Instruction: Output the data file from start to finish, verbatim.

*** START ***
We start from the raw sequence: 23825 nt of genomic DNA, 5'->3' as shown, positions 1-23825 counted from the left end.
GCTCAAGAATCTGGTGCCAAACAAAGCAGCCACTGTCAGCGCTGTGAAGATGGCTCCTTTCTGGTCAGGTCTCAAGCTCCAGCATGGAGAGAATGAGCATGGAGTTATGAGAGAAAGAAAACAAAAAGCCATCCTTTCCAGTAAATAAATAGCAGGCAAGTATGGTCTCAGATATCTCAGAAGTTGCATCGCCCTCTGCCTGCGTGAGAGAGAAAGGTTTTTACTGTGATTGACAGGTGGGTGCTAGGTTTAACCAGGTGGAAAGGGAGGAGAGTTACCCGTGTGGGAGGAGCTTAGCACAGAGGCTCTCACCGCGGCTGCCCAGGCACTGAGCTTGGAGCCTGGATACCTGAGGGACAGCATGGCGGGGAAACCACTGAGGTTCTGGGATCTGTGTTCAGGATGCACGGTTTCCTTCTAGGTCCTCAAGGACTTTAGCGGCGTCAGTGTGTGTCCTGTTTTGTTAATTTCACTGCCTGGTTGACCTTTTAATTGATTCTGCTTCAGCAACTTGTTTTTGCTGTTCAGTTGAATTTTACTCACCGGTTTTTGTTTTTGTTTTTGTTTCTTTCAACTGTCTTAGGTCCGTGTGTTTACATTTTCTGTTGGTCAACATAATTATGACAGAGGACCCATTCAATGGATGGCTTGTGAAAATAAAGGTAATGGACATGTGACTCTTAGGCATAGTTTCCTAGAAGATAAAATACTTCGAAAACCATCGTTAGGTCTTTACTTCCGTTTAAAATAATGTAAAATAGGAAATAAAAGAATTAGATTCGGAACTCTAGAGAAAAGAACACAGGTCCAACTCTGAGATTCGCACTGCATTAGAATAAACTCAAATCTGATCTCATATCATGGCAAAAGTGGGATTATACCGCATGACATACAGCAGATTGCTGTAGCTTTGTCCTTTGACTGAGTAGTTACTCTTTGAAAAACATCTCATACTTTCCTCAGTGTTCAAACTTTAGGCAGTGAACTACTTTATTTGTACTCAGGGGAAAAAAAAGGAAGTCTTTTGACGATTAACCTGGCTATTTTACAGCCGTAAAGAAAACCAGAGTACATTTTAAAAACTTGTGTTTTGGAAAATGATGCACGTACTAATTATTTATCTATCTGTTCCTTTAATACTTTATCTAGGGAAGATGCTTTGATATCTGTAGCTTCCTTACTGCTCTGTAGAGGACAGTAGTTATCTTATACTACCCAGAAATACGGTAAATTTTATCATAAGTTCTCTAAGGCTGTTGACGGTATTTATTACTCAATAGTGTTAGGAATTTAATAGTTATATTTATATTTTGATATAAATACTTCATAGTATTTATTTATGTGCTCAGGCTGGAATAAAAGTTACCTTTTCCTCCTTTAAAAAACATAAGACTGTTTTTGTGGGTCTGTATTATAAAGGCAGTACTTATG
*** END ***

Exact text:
We start from the raw sequence: 23825 nt of genomic DNA, 5'->3' as shown, positions 1-23825 counted from the left end.
GCTCAAGAATCTGGTGCCAAACAAAGCAGCCACTGTCAGCGCTGTGAAGATGGCTCCTTTCTGGTCAGGTCTCAAGCTCCAGCATGGAGAGAATGAGCATGGAGTTATGAGAGAAAGAAAACAAAAAGCCATCCTTTCCAGTAAATAAATAGCAGGCAAGTATGGTCTCAGATATCTCAGAAGTTGCATCGCCCTCTGCCTGCGTGAGAGAGAAAGGTTTTTACTGTGATTGACAGGTGGGTGCTAGGTTTAACCAGGTGGAAAGGGAGGAGAGTTACCCGTGTGGGAGGAGCTTAGCACAGAGGCTCTCACCGCGGCTGCCCAGGCACTGAGCTTGGAGCCTGGATACCTGAGGGACAGCATGGCGGGGAAACCACTGAGGTTCTGGGATCTGTGTTCAGGATGCACGGTTTCCTTCTAGGTCCTCAAGGACTTTAGCGGCGTCAGTGTGTGTCCTGTTTTGTTAATTTCACTGCCTGGTTGACCTTTTAATTGATTCTGCTTCAGCAACTTGTTTTTGCTGTTCAGTTGAATTTTACTCACCGGTTTTTGTTTTTGTTTTTGTTTCTTTCAACTGTCTTAGGTCCGTGTGTTTACATTTTCTGTTGGTCAACATAATTATGACAGAGGACCCATTCAATGGATGGCTTGTGAAAATAAAGGTAATGGACATGTGACTCTTAGGCATAGTTTCCTAGAAGATAAAATACTTCGAAAACCATCGTTAGGTCTTTACTTCCGTTTAAAATAATGTAAAATAGGAAATAAAAGAATTAGATTCGGAACTCTAGAGAAAAGAACACAGGTCCAACTCTGAGATTCGCACTGCATTAGAATAAACTCAAATCTGATCTCATATCATGGCAAAAGTGGGATTATACCGCATGACATACAGCAGATTGCTGTAGCTTTGTCCTTTGACTGAGTAGTTACTCTTTGAAAAACATCTCATACTTTCCTCAGTGTTCAAACTTTAGGCAGTGAACTACTTTATTTGTACTCAGGGGAAAAAAAAGGAAGTCTTTTGACGATTAACCTGGCTATTTTACAGCCGTAAAGAAAACCAGAGTACATTTTAAAAACTTGTGTTTTGGAAAATGATGCACGTACTAATTATTTATCTATCTGTTCCTTTAATACTTTATCTAGGGAAGATGCTTTGATATCTGTAGCTTCCTTACTGCTCTGTAGAGGACAGTAGTTATCTTATACTACCCAGAAATACGGTAAATTTTATCATAAGTTCTCTAAGGCTGTTGACGGTATTTATTACTCAATAGTGTTAGGAATTTAATAGTTATATTTATATTTTGATATAAATACTTCATAGTATTTATTTATGTGCTCAGGCTGGAATAAAAGTTACCTTTTCCTCCTTTAAAAAACATAAGACTGTTTTTGTGGGTCTGTATTATAAAGGCAGTACTTATG